The other thing I have found is how powerful our olfactory senses are and the connection they have to our health and emotions. I find that just a drop of my favourite scent on my pillow after a long, intense day with 2 small children has a hugely calming effect on my nerves and psyche. A few drops on the sheets freshens up the room and makes for better sleeps. Some lavender on the temples helps you relax and all that tension you had in your jaws, neck, and shoulders, seems to just melt away. The therapeutic effects of essential oils are really limitless, and I know I am so grateful to have an arsenal to help me keep my children healthy without toxic chemicals while also being kind to the environment. Win/win!

Essential Oil Safety

It is important to remember that essential oils are medicine, and need to be used with caution. Like herbs, they can be very powerful and it is important to educate yourself about the oils properties, as well as any contraindications before using them therapeutically. Most commercially produced essential oils are used in the food and perfume industry (about 95%). However, when using them in your home for cleaning, skin or hair products or anything that will come in contact with your body, please be sure that you use high quality, therapeutic grade oils, that are extracted in a clean way and not using toxic chemicals. Here are some very good safety guidelines for using essential oils. When using essential oils directly on the body (and the best advice is to never use them directly on the body without diluting them or using a carrier oil) is to be careful of how much you are using or how much to dilute them. This is especially important when using them with children. You can find useful information at the link above about how to dilution ratios.

Natural Medicines

I am a firm believer that the cure for every disease that exists on this planet is available in its forests, rainforests, and jungles. Natural medicines have been healing human beings since the beginning of time. So many cultures have the wisdom to cure using these natural, plant-based medicines. This wisdom has largely been forgotten by Allopathic (Western) medicine that chooses to use petroleum-based pharmaceuticals to treat symptoms that are the result of our modern diseases.

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From everything that I know about Chinese medicine, and indeed many of the wisdom traditions that have been around for thousands of years, the key to staying healthy is to live a healthy and balanced life. This has been increasingly difficult because many of us live in an unbalanced, toxic culture. For us now, I believe that living in the most natural way possible is the key to health. Eliminating toxins, eating clean, natural, fresh foods, drinking clean water, getting enough sleep and when we do become sick, using natural medicines to get us well again. Acupuncture, herbs, exercise, a healthy diet (using food as medicine) as well as things like essential oils are the best ways I know of to keep us all healthy, and if we fall ill, to bring us back to health again. Incorporating as many of these into our lives and our homes will ensure that we stay as healthy as we can, and empower us to heal ourselves when we are sick.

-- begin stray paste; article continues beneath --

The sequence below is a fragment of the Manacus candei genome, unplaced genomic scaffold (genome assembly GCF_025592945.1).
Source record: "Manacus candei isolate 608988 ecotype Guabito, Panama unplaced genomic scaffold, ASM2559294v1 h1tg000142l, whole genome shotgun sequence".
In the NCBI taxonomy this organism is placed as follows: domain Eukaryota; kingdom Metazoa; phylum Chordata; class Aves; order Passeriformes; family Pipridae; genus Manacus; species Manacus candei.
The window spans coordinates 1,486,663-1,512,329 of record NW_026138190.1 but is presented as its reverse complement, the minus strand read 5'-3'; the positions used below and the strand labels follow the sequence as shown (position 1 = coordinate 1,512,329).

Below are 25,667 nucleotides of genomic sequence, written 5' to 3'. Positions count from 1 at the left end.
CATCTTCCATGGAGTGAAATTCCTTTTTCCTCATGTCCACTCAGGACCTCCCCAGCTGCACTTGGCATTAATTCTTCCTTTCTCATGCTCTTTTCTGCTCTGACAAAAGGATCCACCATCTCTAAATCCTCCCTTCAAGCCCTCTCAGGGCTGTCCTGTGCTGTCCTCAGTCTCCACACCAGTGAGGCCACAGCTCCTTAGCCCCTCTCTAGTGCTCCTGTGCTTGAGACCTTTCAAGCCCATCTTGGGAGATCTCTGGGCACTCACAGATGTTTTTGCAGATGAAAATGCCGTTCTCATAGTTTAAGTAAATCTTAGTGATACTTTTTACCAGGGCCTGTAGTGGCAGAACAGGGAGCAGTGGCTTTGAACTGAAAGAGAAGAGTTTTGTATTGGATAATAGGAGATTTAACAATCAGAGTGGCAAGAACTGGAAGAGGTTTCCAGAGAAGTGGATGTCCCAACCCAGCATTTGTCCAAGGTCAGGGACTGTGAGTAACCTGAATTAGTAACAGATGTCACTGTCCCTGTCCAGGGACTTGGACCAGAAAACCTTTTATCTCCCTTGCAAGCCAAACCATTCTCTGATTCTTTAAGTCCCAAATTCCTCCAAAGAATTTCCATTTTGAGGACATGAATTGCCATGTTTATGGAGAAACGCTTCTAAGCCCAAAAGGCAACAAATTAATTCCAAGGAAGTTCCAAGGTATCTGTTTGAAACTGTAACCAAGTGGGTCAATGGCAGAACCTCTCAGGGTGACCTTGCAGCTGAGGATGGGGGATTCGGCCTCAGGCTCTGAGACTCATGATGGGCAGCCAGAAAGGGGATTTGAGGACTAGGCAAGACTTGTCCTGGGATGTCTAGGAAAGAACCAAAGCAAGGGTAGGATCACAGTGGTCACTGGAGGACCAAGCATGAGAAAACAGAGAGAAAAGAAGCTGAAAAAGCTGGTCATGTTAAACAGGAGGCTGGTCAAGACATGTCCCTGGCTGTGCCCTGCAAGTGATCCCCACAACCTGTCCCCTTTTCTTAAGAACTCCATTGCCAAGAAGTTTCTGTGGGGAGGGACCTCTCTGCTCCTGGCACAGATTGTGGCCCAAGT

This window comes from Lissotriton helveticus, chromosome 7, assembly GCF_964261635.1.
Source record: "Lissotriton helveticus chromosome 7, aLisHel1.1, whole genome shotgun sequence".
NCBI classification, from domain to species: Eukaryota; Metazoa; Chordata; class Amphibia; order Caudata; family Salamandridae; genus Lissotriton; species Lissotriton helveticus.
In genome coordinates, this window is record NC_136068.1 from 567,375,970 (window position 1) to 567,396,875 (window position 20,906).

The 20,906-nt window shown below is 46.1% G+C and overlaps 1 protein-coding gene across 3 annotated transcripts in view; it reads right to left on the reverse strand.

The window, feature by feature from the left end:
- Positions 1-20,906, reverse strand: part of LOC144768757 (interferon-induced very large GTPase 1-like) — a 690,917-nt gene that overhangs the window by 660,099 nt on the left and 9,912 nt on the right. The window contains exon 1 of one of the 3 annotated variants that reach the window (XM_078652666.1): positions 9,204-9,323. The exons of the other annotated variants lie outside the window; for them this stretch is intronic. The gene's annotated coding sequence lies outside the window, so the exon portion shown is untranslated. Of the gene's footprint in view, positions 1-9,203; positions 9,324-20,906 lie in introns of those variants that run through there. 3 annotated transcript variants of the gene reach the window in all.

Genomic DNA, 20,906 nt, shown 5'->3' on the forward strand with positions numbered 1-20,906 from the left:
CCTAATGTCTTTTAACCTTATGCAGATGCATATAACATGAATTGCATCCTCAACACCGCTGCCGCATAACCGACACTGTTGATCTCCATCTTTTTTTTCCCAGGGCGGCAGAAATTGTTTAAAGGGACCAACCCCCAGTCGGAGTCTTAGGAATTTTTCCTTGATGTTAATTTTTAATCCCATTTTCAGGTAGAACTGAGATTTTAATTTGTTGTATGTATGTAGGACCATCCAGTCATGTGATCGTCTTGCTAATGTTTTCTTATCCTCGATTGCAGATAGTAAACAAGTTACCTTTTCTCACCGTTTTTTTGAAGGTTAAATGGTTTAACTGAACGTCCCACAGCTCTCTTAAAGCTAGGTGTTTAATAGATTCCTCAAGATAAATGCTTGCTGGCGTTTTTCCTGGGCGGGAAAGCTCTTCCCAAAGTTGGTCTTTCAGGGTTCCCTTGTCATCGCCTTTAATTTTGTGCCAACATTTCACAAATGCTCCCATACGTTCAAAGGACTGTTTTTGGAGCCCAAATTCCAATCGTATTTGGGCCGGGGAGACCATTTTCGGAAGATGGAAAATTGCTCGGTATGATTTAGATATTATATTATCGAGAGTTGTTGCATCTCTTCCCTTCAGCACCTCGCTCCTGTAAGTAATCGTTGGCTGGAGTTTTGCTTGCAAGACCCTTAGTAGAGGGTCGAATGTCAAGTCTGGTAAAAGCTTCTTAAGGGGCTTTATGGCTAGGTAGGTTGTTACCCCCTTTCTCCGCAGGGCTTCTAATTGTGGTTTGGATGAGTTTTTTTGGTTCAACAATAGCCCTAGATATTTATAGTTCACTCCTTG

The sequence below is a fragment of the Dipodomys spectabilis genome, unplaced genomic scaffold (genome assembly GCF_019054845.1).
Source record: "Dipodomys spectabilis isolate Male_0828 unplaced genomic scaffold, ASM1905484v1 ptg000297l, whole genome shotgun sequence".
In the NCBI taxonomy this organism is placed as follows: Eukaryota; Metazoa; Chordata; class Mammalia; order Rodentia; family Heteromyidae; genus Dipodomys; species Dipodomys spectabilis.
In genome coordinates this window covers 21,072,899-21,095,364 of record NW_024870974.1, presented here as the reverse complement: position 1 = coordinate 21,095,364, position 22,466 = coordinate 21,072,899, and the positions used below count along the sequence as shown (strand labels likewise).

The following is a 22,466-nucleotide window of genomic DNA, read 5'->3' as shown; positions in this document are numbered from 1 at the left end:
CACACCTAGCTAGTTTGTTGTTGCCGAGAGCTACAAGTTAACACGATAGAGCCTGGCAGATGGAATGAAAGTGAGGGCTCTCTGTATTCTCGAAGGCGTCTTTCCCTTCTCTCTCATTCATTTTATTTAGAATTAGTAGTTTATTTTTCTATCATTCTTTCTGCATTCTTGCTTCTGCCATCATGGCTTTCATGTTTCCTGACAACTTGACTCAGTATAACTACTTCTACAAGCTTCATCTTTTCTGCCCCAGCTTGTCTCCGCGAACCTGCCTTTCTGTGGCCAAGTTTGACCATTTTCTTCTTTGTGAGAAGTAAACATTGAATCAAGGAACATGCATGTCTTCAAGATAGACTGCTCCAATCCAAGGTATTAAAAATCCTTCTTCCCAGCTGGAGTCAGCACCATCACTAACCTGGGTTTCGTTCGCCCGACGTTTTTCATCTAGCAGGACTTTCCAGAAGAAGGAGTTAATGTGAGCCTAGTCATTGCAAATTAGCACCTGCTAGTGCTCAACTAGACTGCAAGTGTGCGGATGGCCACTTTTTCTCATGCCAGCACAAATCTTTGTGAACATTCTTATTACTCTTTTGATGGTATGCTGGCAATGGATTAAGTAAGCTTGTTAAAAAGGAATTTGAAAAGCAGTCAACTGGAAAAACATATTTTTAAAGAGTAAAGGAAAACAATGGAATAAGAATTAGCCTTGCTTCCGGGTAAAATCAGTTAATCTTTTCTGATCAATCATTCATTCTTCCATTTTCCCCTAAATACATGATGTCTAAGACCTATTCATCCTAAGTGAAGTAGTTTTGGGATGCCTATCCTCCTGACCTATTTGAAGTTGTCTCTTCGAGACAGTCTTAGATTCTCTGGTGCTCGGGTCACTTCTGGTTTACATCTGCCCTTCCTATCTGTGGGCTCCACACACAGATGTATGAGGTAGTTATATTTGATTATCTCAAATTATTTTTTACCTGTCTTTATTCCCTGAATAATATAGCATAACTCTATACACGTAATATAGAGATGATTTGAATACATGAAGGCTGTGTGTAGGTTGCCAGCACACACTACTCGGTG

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Calming & Balancing Congee for Better Sleep

By NourishU

Insomnia in Chinese Medicine

There are many factors contributing to insomnia such as an unhealthy lifestyle, irregular sleeping habits, eating the wrong foods or eating too much, external disturbances, stress, psychological issues, illnesses or drug-related problems, etc. Western medicine uses vitamins, amino acids, and minerals such as magnesium and calcium for prevention. Sleeping pills, hormones and tranquilizers are commonly used to fight insomnia but they can be habit forming and are not addressing the root of the problem. They should only be used very briefly when absolutely necessary because prolonged usage can make the matter worse and create more health problems. The lack of genuine sleep can deprive the body of the critical body functions being performed at night and can lead to lower immunity, internal imbalances and organs malfunction.


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To treat insomnia, it is necessary to treat the root of the problem. Eating too full at dinner or eating too late or eating the wrong foods such as coffee, tea, alcohol, spicy food and hard to digest food can all affect sleep and can be easily avoided. If it is due to external disturbances such as light, noise or electrical smog, etc.; follow the rules to make your bedroom a sleeping sanctuary so that you have the perfect conditions to induce sleep. Don’t under estimate the power of ear-plugs which can numb your senses and lower your guard effectively. They do work for easing anxiety too. If it is due to other illness such as digestive problems; treat the illness and sleep will return. If it is due to psychological reasons; try to peace your mind by meditation, relaxation exercise, journaling, music, hypnotherapy, etc. Exercising outdoor, such as jogging, can force you to breathe more deeply and with more oxygen intake, it can help to relax your mind and body. Sweating helps the body to expel toxin and therefore helps to release tension. Also, you will get tired after exercising which makes falling asleep easier.

When insomnia persists for a long period of time, it is important to focus on repairing the damages done to the body especially to the liver, kidney and heart. If the damages remain in-repaired over time, they can become both the causes and effects of insomnia and treatment will be more difficult.

L-tryptophan